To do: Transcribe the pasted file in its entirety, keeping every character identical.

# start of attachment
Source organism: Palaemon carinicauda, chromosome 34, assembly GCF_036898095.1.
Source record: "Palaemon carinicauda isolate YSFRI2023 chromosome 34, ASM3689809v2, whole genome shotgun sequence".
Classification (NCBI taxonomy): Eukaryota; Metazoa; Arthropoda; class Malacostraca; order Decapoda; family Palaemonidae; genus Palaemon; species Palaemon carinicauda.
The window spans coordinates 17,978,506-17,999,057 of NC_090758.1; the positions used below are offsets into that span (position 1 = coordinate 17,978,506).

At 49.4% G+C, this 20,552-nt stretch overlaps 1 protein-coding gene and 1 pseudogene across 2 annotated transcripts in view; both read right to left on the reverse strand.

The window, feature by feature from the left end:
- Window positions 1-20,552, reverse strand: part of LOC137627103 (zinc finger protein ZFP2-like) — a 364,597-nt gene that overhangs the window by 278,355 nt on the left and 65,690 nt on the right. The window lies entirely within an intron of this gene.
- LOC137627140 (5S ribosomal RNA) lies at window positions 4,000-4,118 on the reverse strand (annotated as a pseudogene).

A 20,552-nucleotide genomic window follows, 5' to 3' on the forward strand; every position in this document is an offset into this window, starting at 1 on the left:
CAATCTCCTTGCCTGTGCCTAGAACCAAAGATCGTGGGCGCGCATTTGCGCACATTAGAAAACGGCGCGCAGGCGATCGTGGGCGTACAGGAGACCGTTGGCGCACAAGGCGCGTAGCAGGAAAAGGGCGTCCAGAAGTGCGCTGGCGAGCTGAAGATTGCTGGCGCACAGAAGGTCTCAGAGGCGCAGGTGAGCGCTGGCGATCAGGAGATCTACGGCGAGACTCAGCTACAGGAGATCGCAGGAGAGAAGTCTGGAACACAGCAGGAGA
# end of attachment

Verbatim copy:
Source organism: Palaemon carinicauda, chromosome 34, assembly GCF_036898095.1.
Source record: "Palaemon carinicauda isolate YSFRI2023 chromosome 34, ASM3689809v2, whole genome shotgun sequence".
Classification (NCBI taxonomy): Eukaryota; Metazoa; Arthropoda; class Malacostraca; order Decapoda; family Palaemonidae; genus Palaemon; species Palaemon carinicauda.
The window spans coordinates 17,978,506-17,999,057 of NC_090758.1; the positions used below are offsets into that span (position 1 = coordinate 17,978,506).

At 49.4% G+C, this 20,552-nt stretch overlaps 1 protein-coding gene and 1 pseudogene across 2 annotated transcripts in view; both read right to left on the reverse strand.

The window, feature by feature from the left end:
- Window positions 1-20,552, reverse strand: part of LOC137627103 (zinc finger protein ZFP2-like) — a 364,597-nt gene that overhangs the window by 278,355 nt on the left and 65,690 nt on the right. The window lies entirely within an intron of this gene.
- LOC137627140 (5S ribosomal RNA) lies at window positions 4,000-4,118 on the reverse strand (annotated as a pseudogene).

A 20,552-nucleotide genomic window follows, 5' to 3' on the forward strand; every position in this document is an offset into this window, starting at 1 on the left:
CAATCTCCTTGCCTGTGCCTAGAACCAAAGATCGTGGGCGCGCATTTGCGCACATTAGAAAACGGCGCGCAGGCGATCGTGGGCGTACAGGAGACCGTTGGCGCACAAGGCGCGTAGCAGGAAAAGGGCGTCCAGAAGTGCGCTGGCGAGCTGAAGATTGCTGGCGCACAGAAGGTCTCAGAGGCGCAGGTGAGCGCTGGCGATCAGGAGATCTACGGCGAGACTCAGCTACAGGAGATCGCAGGAGAGAAGTCTGGAACACAGCAGGAGA